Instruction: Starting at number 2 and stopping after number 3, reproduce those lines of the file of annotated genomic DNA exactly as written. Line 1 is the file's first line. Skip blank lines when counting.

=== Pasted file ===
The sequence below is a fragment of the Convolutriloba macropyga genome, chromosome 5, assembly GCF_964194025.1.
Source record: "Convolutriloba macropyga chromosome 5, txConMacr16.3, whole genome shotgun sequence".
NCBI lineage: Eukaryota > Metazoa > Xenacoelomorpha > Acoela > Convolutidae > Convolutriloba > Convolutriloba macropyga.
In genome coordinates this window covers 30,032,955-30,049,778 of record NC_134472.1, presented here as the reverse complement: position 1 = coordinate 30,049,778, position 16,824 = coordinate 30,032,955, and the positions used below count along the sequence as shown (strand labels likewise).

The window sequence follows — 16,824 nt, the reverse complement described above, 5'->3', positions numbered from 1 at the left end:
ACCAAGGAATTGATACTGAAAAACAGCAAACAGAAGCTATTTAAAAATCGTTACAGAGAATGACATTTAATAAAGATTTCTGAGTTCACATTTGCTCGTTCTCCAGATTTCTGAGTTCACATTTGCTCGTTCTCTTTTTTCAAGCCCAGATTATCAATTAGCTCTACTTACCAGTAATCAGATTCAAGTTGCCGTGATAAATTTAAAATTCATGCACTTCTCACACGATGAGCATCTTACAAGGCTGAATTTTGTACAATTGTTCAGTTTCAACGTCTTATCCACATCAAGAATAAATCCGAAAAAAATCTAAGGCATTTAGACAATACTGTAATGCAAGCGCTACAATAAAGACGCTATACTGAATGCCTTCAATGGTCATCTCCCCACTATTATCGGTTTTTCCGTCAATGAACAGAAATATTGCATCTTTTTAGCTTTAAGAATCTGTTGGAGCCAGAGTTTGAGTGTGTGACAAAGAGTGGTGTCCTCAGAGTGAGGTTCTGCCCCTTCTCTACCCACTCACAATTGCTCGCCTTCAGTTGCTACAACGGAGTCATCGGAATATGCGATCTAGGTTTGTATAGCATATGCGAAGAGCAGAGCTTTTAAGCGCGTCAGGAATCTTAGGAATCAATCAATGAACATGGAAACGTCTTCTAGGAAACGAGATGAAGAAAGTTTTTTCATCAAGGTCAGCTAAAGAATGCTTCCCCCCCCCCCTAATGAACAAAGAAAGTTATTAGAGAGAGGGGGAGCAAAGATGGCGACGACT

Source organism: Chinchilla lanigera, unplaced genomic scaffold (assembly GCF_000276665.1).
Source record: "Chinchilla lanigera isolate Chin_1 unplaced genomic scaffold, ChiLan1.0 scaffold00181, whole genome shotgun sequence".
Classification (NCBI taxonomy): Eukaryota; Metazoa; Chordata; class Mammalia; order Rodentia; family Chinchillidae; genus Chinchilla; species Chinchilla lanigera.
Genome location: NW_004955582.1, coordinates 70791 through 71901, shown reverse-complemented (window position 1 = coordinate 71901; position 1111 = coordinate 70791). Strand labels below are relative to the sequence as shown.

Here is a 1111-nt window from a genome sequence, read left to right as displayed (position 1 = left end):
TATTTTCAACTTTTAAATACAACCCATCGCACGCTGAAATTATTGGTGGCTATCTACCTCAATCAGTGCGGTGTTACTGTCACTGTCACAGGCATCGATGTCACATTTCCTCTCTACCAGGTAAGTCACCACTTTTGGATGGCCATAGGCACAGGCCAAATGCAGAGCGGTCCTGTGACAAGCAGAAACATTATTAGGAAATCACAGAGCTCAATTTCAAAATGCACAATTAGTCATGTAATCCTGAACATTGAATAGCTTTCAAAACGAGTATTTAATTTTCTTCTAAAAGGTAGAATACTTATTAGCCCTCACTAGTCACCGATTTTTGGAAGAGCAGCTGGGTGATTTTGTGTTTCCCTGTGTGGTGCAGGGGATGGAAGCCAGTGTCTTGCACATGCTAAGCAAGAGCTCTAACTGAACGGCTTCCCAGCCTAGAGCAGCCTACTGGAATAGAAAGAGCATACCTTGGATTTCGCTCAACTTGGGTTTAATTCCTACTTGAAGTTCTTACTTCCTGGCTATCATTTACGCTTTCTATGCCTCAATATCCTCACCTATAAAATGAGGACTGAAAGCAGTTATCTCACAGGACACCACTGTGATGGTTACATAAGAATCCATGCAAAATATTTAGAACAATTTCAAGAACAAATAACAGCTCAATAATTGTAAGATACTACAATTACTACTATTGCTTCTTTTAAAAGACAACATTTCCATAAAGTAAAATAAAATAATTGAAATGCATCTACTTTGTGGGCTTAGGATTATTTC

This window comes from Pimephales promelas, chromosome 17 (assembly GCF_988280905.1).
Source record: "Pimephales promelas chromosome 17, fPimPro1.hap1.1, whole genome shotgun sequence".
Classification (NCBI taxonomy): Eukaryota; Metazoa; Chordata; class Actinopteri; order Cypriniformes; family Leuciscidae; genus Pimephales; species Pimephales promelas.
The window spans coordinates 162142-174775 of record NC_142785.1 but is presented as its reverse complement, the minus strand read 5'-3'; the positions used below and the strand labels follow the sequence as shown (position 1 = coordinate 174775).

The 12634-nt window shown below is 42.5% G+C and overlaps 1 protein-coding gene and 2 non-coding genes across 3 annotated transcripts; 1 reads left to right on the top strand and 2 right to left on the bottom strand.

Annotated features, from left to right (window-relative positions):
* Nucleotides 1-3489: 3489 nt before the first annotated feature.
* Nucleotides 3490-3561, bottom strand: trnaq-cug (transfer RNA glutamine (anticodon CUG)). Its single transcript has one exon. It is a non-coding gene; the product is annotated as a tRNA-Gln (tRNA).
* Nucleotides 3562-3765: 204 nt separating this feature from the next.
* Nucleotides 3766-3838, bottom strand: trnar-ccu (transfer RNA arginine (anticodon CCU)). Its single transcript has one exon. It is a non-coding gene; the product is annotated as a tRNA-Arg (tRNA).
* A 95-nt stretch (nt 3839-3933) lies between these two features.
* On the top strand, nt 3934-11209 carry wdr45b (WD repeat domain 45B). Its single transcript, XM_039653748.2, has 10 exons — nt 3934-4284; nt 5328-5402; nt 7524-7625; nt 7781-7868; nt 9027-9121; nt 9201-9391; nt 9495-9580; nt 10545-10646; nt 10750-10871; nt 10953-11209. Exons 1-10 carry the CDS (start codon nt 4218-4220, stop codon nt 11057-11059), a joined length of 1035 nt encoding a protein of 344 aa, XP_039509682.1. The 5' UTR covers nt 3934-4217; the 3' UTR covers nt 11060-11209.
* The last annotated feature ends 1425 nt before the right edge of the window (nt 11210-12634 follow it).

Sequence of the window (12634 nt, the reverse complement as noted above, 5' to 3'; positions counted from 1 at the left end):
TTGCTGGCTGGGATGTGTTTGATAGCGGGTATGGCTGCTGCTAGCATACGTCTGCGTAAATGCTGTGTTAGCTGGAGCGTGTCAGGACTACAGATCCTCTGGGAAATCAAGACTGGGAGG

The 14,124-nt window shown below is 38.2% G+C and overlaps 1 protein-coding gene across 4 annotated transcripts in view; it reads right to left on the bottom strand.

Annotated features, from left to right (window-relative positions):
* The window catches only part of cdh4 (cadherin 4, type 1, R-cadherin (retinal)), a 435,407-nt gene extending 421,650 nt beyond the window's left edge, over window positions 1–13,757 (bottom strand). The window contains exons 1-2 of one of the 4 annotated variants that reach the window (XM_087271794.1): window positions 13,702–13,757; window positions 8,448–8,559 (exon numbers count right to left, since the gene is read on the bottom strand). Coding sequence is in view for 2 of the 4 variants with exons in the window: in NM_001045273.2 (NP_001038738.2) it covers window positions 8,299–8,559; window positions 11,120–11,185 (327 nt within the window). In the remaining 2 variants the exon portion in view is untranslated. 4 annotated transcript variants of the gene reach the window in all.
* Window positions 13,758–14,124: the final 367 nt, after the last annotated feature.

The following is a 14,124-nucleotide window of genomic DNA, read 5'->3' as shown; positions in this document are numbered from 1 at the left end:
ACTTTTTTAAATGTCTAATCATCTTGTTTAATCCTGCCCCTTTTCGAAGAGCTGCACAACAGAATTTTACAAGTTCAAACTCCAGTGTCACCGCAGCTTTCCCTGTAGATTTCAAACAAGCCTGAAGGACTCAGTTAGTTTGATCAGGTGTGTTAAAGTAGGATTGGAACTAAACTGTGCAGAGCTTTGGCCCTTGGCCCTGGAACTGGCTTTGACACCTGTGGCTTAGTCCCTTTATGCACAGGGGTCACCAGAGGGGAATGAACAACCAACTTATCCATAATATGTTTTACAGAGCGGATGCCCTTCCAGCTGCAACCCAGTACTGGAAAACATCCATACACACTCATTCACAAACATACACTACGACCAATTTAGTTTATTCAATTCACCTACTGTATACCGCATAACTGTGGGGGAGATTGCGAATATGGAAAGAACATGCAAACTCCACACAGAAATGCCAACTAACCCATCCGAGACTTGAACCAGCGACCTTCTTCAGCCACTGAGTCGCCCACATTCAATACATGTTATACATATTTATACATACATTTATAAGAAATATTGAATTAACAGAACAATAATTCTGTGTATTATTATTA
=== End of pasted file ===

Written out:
Source record: "Convolutriloba macropyga chromosome 5, txConMacr16.3, whole genome shotgun sequence".
NCBI lineage: Eukaryota > Metazoa > Xenacoelomorpha > Acoela > Convolutidae > Convolutriloba > Convolutriloba macropyga.